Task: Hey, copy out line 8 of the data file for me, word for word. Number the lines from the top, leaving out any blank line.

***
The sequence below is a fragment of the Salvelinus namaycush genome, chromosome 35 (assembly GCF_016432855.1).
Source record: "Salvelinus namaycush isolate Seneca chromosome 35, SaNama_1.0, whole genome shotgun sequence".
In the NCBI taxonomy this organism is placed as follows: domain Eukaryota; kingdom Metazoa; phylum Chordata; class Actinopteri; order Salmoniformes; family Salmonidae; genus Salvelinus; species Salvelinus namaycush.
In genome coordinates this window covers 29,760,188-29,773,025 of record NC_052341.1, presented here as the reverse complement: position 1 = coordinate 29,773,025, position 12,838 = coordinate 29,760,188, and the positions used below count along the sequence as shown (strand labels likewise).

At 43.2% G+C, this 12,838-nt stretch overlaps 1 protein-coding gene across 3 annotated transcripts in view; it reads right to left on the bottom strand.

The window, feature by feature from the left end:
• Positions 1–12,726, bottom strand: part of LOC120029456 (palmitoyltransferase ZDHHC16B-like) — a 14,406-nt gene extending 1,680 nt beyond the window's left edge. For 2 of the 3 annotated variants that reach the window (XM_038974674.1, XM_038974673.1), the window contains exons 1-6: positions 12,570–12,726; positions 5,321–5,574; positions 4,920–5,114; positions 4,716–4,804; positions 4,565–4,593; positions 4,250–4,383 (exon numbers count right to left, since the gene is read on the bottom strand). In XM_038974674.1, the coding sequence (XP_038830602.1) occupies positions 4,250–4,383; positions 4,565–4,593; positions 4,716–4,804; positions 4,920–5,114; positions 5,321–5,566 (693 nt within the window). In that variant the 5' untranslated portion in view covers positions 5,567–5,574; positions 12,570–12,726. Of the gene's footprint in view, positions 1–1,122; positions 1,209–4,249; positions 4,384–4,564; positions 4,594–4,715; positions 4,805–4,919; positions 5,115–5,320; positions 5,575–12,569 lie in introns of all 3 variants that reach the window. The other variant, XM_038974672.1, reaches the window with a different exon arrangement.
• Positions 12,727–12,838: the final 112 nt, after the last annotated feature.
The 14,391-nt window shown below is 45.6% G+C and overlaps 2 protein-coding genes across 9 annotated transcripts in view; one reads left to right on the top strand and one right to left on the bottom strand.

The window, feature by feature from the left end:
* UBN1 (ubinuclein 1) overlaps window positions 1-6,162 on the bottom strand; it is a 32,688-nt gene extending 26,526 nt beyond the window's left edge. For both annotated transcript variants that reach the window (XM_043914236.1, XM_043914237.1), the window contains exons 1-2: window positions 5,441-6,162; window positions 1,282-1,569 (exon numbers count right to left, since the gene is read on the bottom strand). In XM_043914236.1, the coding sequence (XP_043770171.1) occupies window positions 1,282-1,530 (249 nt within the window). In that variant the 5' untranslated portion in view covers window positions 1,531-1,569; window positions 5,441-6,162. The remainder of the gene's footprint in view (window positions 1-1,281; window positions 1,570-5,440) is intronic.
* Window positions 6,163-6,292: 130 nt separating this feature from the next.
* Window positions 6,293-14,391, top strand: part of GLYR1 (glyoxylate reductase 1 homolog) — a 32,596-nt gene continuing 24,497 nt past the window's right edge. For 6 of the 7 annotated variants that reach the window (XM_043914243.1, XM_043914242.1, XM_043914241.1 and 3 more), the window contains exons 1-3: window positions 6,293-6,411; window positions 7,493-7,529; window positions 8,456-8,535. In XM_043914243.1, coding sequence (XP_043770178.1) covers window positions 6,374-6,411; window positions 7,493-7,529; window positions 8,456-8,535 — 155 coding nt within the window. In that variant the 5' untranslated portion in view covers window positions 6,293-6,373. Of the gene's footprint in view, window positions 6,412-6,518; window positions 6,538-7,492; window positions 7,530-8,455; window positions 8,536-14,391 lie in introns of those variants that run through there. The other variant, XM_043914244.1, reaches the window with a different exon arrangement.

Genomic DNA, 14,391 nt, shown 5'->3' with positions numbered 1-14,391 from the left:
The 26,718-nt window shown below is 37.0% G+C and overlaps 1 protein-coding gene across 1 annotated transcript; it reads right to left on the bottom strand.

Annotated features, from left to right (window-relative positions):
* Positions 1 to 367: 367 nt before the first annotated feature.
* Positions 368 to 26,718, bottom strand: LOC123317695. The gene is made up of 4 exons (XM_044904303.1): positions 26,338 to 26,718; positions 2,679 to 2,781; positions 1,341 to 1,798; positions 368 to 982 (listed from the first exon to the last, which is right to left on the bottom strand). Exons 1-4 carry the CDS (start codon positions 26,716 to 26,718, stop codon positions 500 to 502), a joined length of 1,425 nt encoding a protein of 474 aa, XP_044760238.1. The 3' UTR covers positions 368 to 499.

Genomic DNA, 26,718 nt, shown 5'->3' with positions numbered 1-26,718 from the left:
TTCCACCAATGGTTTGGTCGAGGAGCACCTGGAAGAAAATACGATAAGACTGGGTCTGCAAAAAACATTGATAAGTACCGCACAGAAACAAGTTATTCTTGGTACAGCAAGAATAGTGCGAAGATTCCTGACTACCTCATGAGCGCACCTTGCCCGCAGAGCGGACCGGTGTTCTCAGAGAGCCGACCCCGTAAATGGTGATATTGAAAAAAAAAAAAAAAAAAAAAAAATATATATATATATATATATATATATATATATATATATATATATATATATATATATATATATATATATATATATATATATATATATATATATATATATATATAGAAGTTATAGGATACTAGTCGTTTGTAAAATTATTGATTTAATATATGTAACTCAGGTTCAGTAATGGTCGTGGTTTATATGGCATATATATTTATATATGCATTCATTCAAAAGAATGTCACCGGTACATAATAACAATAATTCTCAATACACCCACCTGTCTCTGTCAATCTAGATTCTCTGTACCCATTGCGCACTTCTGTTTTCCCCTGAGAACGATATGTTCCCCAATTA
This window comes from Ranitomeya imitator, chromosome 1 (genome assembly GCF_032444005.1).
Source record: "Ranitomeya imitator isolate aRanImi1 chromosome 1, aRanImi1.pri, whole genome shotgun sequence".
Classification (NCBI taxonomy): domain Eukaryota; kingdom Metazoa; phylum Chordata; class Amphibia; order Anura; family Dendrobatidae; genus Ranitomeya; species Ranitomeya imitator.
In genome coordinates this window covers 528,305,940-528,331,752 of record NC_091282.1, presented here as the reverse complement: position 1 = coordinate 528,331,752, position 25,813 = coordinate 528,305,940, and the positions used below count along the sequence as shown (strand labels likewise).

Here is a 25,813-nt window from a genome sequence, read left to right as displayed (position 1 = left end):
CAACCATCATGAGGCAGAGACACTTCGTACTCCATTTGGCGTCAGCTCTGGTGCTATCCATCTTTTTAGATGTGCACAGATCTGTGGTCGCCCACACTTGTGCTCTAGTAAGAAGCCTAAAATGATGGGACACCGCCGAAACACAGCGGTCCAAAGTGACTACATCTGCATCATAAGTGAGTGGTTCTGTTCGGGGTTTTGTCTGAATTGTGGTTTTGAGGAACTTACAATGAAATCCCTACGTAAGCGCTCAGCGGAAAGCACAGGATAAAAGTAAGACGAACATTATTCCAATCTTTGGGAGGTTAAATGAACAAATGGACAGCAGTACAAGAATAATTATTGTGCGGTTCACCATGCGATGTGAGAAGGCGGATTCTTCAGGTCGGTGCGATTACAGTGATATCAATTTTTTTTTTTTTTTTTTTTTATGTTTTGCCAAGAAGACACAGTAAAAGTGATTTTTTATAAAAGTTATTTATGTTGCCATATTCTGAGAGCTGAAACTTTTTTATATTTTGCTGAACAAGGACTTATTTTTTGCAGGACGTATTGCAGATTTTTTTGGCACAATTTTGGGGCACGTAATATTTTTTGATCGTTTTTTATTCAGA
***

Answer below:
• Positions 12,727–12,838: the final 112 nt, after the last annotated feature.